• Potential Yankees Post-Season Achilles’ Heels

    Posted by on September 27th, 2010 · Comments (10)

    Posada/Cervelli’s throwing…and…Mo?

    Joel Sherman makes a great case on these.

    For the record, I was all over the catcher’s throwing concerns seven weeks ago.

    The numbers, as Sherman shares, on Rivera, are scary, no?

    In his last six outings, Rivera has a 9.53 ERA, a .375 batting average against, a 1.032 OPS against, and three blown saves in six tries. He has faced 29 batters in this period and given up nine hits, walked two and hit two batters while striking out just one.

    Comments on Potential Yankees Post-Season Achilles’ Heels

    1. Corey Italiano
      September 27th, 2010 | 11:32 am

      Time to rest Mo till the last game.

    2. MJ Recanati
      September 27th, 2010 | 11:39 am

      @ Steve Lombardi:

      Regarding the base-stealing, absolutely a fair concern. Having said that, this is nothing new. The Angels learned they could run on the Yankees nearly a decade ago. Some teams do it and some teams don’t but, one way or another, everyone has known for a very long time that the Yanks don’t deal well with the running game.

      Regarding Rivera, he’s looked poor for several weeks now. It’s impossible to know if he’s injured, if it’s merely a blip on the radar or if it’s legitimately the end of his career. I suppose we won’t find out until next year.

      Either way, the bullpen is collapsing at the wrong time (#62, Rivera, Robertson all going through stuff right now).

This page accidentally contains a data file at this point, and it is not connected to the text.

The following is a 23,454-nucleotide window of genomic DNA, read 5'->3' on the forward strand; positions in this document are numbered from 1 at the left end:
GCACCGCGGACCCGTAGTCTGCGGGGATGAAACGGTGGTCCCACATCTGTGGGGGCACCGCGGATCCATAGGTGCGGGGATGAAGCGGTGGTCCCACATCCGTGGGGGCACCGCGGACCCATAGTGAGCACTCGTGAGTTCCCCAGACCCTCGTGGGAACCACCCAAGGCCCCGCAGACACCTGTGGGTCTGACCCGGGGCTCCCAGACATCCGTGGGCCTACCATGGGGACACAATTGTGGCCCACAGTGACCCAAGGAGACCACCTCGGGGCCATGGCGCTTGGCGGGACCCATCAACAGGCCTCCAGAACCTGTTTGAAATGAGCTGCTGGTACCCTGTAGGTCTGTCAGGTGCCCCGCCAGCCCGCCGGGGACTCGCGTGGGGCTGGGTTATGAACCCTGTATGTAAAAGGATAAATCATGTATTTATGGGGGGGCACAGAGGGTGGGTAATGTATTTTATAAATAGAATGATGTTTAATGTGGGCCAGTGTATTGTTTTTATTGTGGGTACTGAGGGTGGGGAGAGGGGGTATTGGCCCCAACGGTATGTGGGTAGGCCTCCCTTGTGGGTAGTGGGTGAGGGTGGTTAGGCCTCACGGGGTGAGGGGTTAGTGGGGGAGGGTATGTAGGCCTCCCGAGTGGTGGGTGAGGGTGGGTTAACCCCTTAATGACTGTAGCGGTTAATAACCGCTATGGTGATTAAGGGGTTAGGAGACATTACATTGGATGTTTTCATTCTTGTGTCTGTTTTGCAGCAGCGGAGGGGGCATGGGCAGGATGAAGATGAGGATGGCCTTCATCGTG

3. Corey Italiano
      September 27th, 2010 | 11:46 am

      @ MJ Recanati:
      Robertson was fantastic last night, though.

    4. 77yankees
      September 27th, 2010 | 11:51 am

      MJ Recanati wrote:

      @ Steve Lombardi:
      Regarding the base-stealing, absolutely a fair concern. Having said that, this is nothing new. The Angels learned they could run on the Yankees nearly a decade ago. Some teams do it and some teams don’t but, one way or another, everyone has known for a very long time that the Yanks don’t deal well with the running game.

      Ditto….the catcher has been a train wreck behind the plate for the last decade +, and having a staff of pitchers past & present who mostly don’t hold runners well doesn’t help.

    5. Evan3457
      September 27th, 2010 | 12:53 pm

      Mariano is the real concern here.

      If he’s really lost it, or just can’t get out of his current funk, then the Yanks’ chances of winning it all deceases significantly. He was the Yanks’ key advantage over their competition in the postseason a year ago.

      It was noted many times that he was the only closer in the postseason who didn’t blow a save.

      The Rays did steal 22 of 23 from the Yanks this season. In the two series just past, the Rays stole 4 bases with 1 caught, and 1 pickoff. None of the 4 lead to a run.